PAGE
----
For fine hair, Boyer noted that hairspray is often enough to tame frizz, while wavy and curly girls should opt for a creme or mousse to add moisture. If your hair is damaged, “repair can start in the shower,” she said. She also said she loves silk pillowcases and scarves for sleeping ― good for all hair types ― which can help decrease friction that causes frizz.
Gurgov recommended applying styling products to soaking wet hair, as opposed to towel-dried hair, “to add a protective layer against frizz.” He also said to use a leave-in conditioner “at least once a week to restore moisture and nourish dehydrated, frizzy hair.”
Argan oil is a good choice for adding weightless moisture and shine to hair, Gurgov said. “Unlike other oils, like coconut or olive, the oil molecules found in argan oil are small enough to penetrate the hair shaft, making it instantly, deeply moisturizing, which helps treat and strengthen strands without weighing them down.”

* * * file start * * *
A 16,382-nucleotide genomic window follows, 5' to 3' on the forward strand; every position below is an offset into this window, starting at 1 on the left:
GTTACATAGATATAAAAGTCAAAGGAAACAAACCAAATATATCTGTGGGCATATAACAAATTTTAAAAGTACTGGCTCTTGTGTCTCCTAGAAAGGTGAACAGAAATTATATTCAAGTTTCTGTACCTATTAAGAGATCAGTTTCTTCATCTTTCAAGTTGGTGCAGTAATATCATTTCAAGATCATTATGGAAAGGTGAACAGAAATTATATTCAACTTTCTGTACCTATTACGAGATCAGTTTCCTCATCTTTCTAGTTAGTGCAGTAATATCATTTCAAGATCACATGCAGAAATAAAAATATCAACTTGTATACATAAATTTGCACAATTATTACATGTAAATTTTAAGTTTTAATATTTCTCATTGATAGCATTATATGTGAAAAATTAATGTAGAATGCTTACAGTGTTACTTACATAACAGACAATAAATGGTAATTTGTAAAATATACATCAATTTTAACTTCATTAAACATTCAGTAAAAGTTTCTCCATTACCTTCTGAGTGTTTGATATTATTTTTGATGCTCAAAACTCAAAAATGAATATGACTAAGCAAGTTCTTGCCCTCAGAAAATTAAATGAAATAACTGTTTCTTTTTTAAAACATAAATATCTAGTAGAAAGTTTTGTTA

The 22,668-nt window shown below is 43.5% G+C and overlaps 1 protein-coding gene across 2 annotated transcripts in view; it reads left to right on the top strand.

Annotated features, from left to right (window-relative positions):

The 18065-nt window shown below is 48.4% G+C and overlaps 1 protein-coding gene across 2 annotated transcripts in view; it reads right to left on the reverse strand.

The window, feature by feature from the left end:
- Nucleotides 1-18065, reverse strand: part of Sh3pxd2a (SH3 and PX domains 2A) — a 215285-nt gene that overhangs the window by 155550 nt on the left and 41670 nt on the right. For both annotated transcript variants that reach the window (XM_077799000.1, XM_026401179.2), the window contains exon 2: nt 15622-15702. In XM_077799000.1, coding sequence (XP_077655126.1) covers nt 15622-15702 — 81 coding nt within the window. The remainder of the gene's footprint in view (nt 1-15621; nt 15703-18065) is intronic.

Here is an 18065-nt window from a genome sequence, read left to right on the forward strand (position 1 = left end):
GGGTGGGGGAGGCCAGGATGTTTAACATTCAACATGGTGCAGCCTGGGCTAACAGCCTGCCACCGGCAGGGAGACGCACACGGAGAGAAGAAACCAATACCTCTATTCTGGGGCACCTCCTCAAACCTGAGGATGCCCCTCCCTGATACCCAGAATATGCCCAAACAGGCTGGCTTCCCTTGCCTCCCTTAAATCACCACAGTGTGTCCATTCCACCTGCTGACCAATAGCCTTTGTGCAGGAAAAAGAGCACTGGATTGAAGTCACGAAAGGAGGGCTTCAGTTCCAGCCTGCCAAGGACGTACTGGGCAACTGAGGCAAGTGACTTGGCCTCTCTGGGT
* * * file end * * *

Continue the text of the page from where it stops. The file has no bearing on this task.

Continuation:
One ingredient you might want to avoid: silicone. Products with silicones can “create a barrier around the hair to prevent humidity from entering the cuticle and causing frizz,” Zinno said, but Gurgov and Patterson agreed they may not be the best option for everyone.
“Products with silicones, which are waxes, will keep frizz at bay, but they tend to build up with repeated use and coat the hair, making it flat, dull and lifeless,” Gurgov said.
Patterson added, “Silicone serums just coat the hair, giving the appearance of shine, but don’t actually add moisture to the hair strands to help fight frizz in the long run.”